About a year ago, right around that awful dark period of my early post-grad life, I stumbled upon this eye-catching novella by a familiar author. Rolling in the Deep (yes, exactly like the Adele song) by Mira Grant had a concept that I believe wasn’t (and still isn’t) explored nearly as much as its frilly, Hollywood-esque counterpart – man-eating mermaids. As someone who lives in a tropical country and has lived within reasonable distance from the sea for her entire life, I was intrigued. Mermaids have always had a special place in my heart and is a staple in my country’s telenovela culture (seriously, there was a time when mermaid teleseryes dominated the local TV networks *cough even though they essentially had the same story rehashed a billion times over cough*).
After years of seeing mermaids exclusively as these beautiful, magical dames of the sea that just can’t help themselves around human men (for some reason), it was with great satisfaction to see them portrayed as the bloodthirsty, apex predators of the deep waters as I’ve always suspected them to be. I mean it. Mermaids just can’t possibly look as conventionally “human” pretty as mainstream media depicts them. Things that live and thrive in the deep bellies of the sea look monstrous. Their environment dictates them to have grotesque and dangerous bodies. Just look at the angler fish. They’re terrifying! It makes absolutely no sense that mermaids would have human features instead of practical, hideous anatomies.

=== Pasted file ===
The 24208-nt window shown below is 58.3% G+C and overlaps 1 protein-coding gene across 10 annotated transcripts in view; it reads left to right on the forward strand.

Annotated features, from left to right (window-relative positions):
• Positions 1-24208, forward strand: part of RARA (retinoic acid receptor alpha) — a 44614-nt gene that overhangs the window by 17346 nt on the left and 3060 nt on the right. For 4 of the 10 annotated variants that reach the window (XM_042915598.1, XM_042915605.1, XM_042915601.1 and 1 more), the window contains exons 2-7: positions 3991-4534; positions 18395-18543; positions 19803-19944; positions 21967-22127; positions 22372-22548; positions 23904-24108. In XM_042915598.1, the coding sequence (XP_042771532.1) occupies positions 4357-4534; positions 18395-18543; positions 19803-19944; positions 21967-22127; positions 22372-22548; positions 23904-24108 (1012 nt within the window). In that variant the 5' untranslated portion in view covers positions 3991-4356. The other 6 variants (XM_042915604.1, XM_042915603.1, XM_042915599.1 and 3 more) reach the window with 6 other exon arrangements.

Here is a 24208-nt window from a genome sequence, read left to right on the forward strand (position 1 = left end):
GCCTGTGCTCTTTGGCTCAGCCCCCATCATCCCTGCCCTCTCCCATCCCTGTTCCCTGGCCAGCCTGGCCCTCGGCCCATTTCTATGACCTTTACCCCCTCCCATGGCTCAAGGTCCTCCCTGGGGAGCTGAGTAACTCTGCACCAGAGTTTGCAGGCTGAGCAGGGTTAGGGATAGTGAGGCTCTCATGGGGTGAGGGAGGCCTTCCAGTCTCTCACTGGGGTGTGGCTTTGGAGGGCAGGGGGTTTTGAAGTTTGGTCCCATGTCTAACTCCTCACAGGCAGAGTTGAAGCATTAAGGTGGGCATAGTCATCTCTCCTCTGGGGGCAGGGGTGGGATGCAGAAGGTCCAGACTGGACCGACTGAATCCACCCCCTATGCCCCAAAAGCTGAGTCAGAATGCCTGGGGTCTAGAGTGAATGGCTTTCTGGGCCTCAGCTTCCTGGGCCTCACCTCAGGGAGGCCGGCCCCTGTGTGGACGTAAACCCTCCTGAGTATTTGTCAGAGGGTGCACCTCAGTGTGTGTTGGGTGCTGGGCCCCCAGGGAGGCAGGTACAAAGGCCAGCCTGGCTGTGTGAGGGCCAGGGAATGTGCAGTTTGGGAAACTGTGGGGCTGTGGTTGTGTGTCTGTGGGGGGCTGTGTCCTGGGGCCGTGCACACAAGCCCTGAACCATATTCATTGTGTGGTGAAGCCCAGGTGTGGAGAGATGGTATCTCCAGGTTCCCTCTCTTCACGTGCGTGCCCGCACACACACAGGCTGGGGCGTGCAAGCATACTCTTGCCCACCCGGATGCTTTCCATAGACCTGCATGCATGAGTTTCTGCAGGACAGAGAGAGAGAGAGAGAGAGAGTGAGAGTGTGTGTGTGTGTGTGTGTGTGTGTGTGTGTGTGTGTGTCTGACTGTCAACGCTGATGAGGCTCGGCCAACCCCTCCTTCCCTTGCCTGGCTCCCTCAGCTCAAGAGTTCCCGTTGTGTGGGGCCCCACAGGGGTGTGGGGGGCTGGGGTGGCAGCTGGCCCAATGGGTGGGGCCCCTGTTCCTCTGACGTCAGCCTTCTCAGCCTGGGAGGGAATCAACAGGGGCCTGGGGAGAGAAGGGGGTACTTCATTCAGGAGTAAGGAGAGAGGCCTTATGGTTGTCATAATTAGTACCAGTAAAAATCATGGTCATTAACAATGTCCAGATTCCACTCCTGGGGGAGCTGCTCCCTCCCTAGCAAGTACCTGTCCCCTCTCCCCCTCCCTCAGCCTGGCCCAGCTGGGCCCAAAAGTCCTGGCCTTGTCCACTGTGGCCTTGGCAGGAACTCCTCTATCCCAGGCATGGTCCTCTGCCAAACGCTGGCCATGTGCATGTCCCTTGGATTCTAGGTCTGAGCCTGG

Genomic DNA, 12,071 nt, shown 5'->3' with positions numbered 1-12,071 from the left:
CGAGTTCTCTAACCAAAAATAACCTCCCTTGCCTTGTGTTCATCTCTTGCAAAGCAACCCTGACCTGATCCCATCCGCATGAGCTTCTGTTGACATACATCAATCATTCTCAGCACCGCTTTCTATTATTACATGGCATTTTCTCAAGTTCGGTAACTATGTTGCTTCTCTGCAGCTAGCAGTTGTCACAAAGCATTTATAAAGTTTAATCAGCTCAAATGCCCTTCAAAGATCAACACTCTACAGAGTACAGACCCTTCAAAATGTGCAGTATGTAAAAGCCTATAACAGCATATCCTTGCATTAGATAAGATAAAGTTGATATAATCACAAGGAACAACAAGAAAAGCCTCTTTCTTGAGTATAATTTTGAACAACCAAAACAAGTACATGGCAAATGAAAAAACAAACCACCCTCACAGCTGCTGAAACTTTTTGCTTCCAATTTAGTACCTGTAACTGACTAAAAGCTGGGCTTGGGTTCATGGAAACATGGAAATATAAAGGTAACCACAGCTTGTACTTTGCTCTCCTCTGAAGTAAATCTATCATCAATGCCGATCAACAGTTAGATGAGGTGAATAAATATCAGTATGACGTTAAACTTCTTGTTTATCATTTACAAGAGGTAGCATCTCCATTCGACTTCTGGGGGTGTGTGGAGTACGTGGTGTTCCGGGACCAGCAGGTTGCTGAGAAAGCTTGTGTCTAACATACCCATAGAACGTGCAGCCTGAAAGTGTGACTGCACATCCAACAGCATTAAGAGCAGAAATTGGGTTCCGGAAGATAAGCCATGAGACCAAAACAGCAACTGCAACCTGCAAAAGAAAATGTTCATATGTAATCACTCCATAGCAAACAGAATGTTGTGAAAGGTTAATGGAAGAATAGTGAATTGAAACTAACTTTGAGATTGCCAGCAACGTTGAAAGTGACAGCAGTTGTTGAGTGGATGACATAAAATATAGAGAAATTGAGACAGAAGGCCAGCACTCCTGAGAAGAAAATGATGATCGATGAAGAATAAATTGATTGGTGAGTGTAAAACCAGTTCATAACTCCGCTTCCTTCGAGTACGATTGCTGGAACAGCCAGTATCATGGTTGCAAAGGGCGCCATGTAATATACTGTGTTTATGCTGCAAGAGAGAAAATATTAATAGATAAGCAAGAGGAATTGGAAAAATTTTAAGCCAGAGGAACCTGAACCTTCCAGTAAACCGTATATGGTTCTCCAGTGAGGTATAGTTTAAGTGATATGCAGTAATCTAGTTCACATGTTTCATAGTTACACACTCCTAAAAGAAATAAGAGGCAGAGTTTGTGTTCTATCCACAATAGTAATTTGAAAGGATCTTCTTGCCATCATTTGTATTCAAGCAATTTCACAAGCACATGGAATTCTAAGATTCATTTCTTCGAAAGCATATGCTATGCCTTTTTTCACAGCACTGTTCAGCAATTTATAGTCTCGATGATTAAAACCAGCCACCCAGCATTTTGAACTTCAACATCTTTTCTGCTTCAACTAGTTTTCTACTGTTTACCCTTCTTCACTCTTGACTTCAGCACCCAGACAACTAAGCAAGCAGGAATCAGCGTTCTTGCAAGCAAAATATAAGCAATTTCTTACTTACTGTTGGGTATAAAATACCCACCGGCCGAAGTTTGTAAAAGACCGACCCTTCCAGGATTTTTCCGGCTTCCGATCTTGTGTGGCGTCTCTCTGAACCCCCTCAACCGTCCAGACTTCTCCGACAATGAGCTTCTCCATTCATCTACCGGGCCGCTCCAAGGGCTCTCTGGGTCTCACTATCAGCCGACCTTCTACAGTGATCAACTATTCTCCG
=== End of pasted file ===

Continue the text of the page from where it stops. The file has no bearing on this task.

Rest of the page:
But I digress.
I devoured Rolling in the Deep in one sitting and could not wait for the novel to come out. Rolling was the story of how a pseudo-science channel, Imagine Network, sent a hodgepodge of experts in the cruise ship Atargatis to set sail to the Mariana Trench. Though billed as a serious attempt to find and document the existence of mermaids in the deepest part of the ocean, no one on the Atargatis really believed they’d find mermaids. And they were right. They didn’t find mermaids. Mermaids found them. And ate them. All of them.
Into the Drowning Deep is set seven years after the tragedy of Atargatis, starring the sister of one of the ship’s victims and a boatload (literally) of other interesting characters, all of whom aim to prove to the world whether the carnage of the failed cruise ship was a hoax or not. Spoiler: it’s not.